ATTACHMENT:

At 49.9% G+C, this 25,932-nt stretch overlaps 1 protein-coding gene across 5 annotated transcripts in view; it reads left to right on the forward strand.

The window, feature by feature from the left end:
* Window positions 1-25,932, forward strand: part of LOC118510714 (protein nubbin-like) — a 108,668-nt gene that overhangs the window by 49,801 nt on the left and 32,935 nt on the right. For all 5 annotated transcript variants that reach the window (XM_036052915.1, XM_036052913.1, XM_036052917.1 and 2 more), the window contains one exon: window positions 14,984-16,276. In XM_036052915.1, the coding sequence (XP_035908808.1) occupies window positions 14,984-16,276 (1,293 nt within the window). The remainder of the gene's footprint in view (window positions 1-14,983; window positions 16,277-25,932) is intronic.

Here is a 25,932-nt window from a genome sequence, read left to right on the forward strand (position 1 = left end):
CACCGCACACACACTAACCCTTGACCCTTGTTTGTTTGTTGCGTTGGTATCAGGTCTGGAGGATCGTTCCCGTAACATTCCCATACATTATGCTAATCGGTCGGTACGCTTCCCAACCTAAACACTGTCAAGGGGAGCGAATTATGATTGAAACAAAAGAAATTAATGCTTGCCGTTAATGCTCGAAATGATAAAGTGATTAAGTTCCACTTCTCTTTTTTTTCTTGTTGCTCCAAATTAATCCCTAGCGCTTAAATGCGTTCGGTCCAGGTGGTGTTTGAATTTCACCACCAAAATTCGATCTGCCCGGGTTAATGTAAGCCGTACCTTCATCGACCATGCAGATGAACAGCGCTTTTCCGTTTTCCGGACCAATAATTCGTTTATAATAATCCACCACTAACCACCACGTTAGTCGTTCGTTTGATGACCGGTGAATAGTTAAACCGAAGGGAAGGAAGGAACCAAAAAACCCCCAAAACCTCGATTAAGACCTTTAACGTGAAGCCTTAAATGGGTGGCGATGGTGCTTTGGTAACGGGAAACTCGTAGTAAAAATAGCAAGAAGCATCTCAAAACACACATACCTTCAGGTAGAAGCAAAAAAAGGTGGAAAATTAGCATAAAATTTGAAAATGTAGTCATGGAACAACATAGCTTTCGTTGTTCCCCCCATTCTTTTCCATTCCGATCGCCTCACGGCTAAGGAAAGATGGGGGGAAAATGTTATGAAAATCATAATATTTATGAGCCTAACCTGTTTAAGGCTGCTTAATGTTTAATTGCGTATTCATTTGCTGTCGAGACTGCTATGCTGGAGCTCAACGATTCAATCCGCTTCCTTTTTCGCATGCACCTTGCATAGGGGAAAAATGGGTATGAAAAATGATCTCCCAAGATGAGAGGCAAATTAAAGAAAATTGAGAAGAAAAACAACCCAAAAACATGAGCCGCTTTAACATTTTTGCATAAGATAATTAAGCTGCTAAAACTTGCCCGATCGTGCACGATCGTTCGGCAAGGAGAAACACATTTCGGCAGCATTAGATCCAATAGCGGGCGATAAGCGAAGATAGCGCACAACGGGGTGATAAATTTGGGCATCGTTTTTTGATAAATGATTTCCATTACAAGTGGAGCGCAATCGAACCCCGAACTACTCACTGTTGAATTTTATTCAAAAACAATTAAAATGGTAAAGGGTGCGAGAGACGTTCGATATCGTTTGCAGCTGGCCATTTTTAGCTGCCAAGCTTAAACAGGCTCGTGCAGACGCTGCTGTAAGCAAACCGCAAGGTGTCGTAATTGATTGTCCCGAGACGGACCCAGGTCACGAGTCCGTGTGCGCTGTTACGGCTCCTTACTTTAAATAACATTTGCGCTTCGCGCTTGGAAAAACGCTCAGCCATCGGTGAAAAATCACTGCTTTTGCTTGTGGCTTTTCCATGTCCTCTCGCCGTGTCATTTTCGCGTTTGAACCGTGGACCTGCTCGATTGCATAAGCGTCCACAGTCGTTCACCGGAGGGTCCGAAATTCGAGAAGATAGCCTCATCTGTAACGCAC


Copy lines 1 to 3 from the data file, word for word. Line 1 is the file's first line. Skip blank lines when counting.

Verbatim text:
At 49.9% G+C, this 25,932-nt stretch overlaps 1 protein-coding gene across 5 annotated transcripts in view; it reads left to right on the forward strand.

The window, feature by feature from the left end:
* Window positions 1-25,932, forward strand: part of LOC118510714 (protein nubbin-like) — a 108,668-nt gene that overhangs the window by 49,801 nt on the left and 32,935 nt on the right. For all 5 annotated transcript variants that reach the window (XM_036052915.1, XM_036052913.1, XM_036052917.1 and 2 more), the window contains one exon: window positions 14,984-16,276. In XM_036052915.1, the coding sequence (XP_035908808.1) occupies window positions 14,984-16,276 (1,293 nt within the window). The remainder of the gene's footprint in view (window positions 1-14,983; window positions 16,277-25,932) is intronic.